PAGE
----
SC bill would get rid of filing law for terrorists - KAIT Jonesboro, AR - Region 8 News, weather, sports

SC bill would get rid of filing law for terrorists

COLUMBIA, S.C. (AP) - In South Carolina, any group that plans to overthrow the federal government - or any other government in the U.S. - must register its activities.

It's the law.

Now some state legislators are looking to repeal it.

State Sen. Larry Martin said Monday the 1951 McCarthy-era statute that's meant to deter communists is one more thing making South Carolina look bad, since bloggers and talk radio picked up on it last month. A misconception spread that the statute, on the books for nearly six decades, had only recently become law.

Legislators said some constituents in this deeply red state were concerned it was aimed at conservative activists.

"Nothing could be further from the truth," said Martin, R-Pickens. The law was enacted "at a time they thought it was the best response to the communist scare. It's long outlived its usefulness, if ever it had one."

His bill to repeal it comes up for debate this week in a Senate panel.

The "subversive activities registration act" requires any group that advocates overthrowing local, state or federal governments to pay $5 and register the group's name, its leader's address, beliefs, all members living in South Carolina and check yes or no to the following: "Do you or your organization directly or indirectly advocate, advise, teach or practice the duty or necessity of controlling, seizing or overthrowing the government?"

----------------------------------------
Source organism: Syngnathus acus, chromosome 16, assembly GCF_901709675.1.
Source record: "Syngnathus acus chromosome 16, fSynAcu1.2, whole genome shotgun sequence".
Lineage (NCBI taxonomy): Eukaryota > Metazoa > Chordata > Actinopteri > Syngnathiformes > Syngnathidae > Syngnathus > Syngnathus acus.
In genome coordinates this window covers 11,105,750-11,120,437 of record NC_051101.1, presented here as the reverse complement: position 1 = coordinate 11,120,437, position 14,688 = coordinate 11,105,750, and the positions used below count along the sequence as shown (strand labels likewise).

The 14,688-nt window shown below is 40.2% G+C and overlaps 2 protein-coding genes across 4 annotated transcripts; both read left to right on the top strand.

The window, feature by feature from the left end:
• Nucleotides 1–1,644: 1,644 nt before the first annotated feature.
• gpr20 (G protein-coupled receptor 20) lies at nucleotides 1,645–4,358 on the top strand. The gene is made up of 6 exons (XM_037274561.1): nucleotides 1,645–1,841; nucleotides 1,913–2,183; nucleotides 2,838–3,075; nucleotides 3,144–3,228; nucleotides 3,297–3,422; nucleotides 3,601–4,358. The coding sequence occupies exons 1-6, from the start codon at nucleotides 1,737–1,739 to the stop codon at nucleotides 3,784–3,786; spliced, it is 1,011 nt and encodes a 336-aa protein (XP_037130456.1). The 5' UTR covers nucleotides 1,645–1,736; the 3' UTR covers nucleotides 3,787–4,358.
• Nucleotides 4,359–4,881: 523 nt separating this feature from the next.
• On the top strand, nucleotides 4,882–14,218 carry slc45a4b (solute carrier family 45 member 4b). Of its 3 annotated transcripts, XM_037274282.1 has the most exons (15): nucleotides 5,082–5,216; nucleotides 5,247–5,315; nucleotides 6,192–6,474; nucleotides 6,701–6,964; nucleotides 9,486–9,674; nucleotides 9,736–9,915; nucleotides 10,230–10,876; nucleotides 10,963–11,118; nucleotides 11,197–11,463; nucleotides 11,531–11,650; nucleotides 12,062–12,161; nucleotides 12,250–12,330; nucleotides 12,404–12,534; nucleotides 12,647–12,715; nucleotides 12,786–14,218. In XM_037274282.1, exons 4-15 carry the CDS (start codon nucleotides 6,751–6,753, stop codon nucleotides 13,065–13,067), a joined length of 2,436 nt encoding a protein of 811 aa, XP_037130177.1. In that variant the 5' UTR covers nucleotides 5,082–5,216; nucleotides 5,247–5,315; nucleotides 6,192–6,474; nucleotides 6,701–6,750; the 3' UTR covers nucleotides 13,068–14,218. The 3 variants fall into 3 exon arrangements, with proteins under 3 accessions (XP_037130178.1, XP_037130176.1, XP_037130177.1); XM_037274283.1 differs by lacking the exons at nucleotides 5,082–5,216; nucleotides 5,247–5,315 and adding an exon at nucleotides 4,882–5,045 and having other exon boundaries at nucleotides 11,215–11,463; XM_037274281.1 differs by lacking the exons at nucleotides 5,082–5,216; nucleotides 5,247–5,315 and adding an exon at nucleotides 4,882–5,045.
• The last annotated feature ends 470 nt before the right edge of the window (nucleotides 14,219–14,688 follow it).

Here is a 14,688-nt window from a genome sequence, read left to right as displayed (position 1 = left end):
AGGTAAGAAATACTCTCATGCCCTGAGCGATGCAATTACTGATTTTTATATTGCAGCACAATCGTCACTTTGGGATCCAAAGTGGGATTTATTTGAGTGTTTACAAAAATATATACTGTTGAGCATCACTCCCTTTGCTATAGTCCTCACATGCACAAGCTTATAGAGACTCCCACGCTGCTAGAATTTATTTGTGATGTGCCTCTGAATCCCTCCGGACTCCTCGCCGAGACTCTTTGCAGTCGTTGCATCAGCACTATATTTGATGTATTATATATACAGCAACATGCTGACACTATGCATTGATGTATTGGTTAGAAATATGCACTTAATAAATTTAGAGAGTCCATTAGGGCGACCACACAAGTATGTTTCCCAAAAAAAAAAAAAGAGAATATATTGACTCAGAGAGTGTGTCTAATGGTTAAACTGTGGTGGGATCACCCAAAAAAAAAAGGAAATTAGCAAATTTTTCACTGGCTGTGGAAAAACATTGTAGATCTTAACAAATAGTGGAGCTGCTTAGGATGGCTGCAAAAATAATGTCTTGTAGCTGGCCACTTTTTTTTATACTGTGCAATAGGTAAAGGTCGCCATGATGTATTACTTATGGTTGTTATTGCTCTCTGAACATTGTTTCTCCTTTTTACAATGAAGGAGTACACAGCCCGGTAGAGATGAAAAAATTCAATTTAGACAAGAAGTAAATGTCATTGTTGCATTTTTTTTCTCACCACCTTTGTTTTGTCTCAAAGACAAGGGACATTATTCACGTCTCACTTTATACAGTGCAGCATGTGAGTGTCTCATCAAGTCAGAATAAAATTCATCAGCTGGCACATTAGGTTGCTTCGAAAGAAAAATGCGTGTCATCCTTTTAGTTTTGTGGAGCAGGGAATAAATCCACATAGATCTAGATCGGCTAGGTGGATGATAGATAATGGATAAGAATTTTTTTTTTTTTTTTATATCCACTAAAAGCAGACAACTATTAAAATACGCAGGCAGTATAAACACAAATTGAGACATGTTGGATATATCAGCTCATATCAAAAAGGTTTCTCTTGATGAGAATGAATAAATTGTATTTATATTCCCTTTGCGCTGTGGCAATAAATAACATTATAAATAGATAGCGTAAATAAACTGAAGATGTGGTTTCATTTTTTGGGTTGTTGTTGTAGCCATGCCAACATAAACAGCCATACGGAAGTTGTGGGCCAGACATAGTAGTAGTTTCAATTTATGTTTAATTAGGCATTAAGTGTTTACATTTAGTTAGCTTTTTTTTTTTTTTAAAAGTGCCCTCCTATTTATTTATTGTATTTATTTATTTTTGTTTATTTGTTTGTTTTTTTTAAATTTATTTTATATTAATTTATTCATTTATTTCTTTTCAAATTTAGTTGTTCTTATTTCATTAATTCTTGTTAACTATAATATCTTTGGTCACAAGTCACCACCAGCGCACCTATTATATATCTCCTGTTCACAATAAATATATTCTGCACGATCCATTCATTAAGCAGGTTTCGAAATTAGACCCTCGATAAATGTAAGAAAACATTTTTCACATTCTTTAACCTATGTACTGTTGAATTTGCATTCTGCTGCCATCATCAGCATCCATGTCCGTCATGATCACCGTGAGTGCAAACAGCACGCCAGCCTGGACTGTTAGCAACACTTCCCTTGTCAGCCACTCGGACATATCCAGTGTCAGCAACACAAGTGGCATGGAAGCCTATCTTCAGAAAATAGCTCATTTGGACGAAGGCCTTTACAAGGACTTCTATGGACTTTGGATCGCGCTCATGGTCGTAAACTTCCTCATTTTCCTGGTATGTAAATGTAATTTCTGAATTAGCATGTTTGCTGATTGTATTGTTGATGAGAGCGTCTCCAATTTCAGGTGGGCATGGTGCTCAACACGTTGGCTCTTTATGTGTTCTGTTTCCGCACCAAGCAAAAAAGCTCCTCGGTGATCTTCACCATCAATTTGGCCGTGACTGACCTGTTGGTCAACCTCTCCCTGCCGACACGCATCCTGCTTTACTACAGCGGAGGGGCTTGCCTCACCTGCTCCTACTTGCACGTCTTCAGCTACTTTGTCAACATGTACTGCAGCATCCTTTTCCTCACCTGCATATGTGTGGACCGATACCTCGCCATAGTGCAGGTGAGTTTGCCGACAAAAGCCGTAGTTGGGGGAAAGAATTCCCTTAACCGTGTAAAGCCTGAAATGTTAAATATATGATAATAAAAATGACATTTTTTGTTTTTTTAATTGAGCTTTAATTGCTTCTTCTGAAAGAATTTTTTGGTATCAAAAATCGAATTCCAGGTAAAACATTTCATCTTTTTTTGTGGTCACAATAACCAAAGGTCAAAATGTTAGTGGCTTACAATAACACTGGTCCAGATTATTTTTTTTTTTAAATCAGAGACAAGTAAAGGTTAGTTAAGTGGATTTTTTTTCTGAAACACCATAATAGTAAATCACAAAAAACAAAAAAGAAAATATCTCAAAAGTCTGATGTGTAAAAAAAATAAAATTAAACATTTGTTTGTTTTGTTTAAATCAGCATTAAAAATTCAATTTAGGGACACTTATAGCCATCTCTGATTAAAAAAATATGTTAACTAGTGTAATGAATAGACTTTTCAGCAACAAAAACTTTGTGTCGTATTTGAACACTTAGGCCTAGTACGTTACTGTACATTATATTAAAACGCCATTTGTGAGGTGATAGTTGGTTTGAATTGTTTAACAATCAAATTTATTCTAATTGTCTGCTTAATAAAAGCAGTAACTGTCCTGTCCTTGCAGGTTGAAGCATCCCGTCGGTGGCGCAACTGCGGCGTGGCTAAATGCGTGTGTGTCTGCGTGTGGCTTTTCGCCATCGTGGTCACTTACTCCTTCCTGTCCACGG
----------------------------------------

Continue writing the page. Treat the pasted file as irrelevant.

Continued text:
Those that fail to file face up to a $25,000 fine and 10 years in prison. When enacted, it was seen as a way to prosecute someone who gets caught failing to file, instead of having to prove they were fomenting insurrection, Martin said.

"I'm sure Osama bin Laden would be amused," he added.

Until February, no one had registered, said Secretary of State Mark Hammond.

Now, about 10 have filed, apparently in jest, as political commentary. Two actually paid the fee, according to his office.

"Our organization is in fact so dastardly that we have refused to remit the fee," writes someone claiming to represent the Las Vegas-based Alliance of the Libertarian Left.

Other filers include American Citizens for the Extermination of South Carolina, based in "the corner of Fire and Brimstone," S.C., listing the state's congressmen as its members. One New York filer chastises the state for having such a silly form, noting his subversive act is voting, while a North Carolina writer asks facetiously - on a letter titled "What??!!!" in big, bold letters - "Why are you only charging $5 for registration?"

"Some folks did fear this could be used in an attempt to squelch their voice," said state Rep. Eric Bedingfield, R-Mauldin, a co-sponsor of a matching House bill to repeal the law. "To clear up the confusion, let's just remove it."